Last month, the Biden administration unveiled billions for electric vehicle charging stations as part of the new law. The Environmental Protection Agency on Thursday outlined how much money states, Native American tribes and territories can expect in 2022 for improving water quality and access from the $1 trillion infrastructure bill that was signed into law last month. The Environmental Protection Agency on Thursday outlined how much money states, Native American tribes and territories can expect in 2022 for improving water quality and access from the $1 trillion infrastructure bill that was signed into law last month.In a letter to governors Thursday, EPA Administrator Michael Regan stressed that as the agency evaluates states' plans for the funding, it"strongly urges states to maximize the potential to remove barriers and prioritize the distribution of grant funds to disadvantaged communities."Read More"Every state in America has disadvantaged communities -- rural, urban, suburban -- that have deeply rooted water challenges, whether it is too much, too little or poor-quality water," Regan noted in his letter.C."These communities have never received their fair share of federal water infrastructure funding. State University, Oct. Through the Bipartisan Infrastructure Law, states have an unprecedented opportunity to correct this disparity. 18, 2021, in Raleigh, N. “We're less than three weeks post the president signing this, and we're hitting the ground running.

"How Biden's infrastructure funding could push more Americans into the electric vehicle 'revolution'This comes as the Biden administration has made investing in environmental justice initiatives a core focus of its climate policies. The agency previously launched a road map to combat pollution from per- and polyfluoroalkyl substances (PFAS), including a new national testing strategy, a proposal to designate certain PFAS as hazardous substances under existing law, and actions to broaden and accelerate cleanup. The Environmental Protection Agency on Thursday outlined how much money states, Native American tribes and territories can expect in 2022 for improving water quality and access from the $1 trillion infrastructure bill that was signed into law last month. The Environmental Protection Agency on Thursday outlined how much money states, Native American tribes and territories can expect in 2022 for improving water quality and access from the $1 trillion infrastructure bill that was signed into law last month. The EPA administrator further called on states to use the water infrastructure dollars to tackle key challenges, including lead in drinking water and PFAS contamination."Moving forward, the EPA's strategy to address lead in drinking water will prioritize communities with the highest lead levels and those with environmental-justice concerns.S. I urge you to join us in this commitment," Regan wrote to governors. territories will receive $7.2 trillion infrastructure deal, which includes $550 billion in new investments such as pipes and pollution remediation.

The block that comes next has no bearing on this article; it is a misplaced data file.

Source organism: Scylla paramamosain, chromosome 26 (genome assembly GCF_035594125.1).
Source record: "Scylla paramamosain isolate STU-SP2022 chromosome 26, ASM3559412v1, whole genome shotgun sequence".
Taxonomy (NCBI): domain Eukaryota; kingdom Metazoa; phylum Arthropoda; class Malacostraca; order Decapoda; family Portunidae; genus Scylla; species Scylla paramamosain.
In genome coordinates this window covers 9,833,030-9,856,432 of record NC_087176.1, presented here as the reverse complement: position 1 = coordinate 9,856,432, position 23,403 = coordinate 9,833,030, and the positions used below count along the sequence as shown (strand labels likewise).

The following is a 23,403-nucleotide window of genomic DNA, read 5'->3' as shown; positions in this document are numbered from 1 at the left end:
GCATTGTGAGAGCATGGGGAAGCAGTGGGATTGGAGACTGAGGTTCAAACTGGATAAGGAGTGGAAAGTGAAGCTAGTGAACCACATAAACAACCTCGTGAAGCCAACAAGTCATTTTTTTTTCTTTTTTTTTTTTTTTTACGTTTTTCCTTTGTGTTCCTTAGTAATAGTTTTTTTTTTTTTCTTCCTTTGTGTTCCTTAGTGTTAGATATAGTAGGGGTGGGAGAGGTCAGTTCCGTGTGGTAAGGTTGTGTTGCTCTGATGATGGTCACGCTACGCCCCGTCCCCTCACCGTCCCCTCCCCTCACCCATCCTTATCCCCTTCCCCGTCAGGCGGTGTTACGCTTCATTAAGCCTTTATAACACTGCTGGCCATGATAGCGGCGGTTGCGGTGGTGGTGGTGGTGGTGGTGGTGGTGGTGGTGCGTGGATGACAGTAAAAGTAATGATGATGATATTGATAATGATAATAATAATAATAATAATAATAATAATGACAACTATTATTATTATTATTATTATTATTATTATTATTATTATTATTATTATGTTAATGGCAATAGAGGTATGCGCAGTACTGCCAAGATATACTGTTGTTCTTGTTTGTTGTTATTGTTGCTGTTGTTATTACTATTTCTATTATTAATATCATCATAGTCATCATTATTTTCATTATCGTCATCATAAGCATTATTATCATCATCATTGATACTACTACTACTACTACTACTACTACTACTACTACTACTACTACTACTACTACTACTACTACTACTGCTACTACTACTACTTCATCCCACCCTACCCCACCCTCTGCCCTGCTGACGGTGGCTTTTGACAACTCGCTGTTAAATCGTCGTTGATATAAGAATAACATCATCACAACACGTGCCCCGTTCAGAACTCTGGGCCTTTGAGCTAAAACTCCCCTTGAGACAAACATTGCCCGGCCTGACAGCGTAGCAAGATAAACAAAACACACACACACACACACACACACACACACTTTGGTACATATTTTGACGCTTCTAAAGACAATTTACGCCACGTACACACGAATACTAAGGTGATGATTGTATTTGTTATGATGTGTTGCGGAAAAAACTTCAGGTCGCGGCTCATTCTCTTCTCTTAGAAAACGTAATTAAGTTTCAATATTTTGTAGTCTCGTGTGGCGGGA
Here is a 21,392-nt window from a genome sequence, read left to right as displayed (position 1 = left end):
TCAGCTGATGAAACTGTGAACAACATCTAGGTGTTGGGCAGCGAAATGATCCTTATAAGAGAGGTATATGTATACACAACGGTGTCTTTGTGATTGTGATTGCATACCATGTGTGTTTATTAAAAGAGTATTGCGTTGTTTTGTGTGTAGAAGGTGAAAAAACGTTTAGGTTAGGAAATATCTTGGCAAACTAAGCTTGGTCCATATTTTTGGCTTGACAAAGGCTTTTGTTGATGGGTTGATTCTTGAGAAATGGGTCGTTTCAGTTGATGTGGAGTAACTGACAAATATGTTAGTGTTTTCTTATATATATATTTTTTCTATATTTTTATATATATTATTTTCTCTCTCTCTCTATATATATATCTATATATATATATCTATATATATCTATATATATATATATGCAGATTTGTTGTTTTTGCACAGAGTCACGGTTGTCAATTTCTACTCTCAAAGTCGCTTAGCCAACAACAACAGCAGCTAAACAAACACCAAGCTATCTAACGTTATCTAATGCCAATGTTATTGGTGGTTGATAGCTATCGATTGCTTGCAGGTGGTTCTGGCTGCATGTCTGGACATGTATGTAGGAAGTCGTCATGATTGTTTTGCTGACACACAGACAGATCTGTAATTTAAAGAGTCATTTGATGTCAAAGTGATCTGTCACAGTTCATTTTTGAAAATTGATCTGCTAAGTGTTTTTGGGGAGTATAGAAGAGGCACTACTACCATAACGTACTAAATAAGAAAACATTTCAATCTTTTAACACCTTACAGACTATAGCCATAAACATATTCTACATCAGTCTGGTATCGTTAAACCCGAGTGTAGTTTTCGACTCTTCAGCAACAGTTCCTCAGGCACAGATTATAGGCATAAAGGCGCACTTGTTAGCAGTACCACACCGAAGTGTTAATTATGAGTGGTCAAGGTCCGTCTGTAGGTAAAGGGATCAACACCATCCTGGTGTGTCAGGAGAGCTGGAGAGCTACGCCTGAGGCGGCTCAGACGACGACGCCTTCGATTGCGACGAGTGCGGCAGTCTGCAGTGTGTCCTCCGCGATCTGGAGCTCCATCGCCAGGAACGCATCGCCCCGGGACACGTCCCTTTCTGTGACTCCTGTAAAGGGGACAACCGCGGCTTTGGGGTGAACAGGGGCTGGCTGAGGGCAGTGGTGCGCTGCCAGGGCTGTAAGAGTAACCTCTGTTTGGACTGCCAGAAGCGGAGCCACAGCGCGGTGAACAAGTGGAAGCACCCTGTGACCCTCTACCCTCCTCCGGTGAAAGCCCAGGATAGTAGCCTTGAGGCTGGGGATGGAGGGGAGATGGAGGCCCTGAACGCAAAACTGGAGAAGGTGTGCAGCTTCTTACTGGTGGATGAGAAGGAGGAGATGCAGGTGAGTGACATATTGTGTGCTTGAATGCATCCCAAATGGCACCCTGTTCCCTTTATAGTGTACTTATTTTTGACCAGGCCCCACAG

"The EPA will be looking for intended use plans that affirmatively target these funds to replace both public and private lead service lines, especially in disadvantaged communities that lack access to other sources of funding.4 billion in 2022 to improve water quality and access, the first installment from the infrastructure bill that President Joe Biden signed into law last month, the Environmental Protection Agency said Thursday."This story has been updated with more information about the EPA's funding allocation.CNN's Ella Nilsen contributed to this report. The federal government cannot dictate how that money is spent, but the EPA says it is urging governors, mayors and other local administrators to prioritize sending money to historically underserved communities that have long faced challenges in accessing clean water. The federal government cannot dictate how that money is spent, but the EPA says it is urging governors, mayors and other local administrators to prioritize sending money to historically underserved communities that have long faced challenges in accessing clean water. .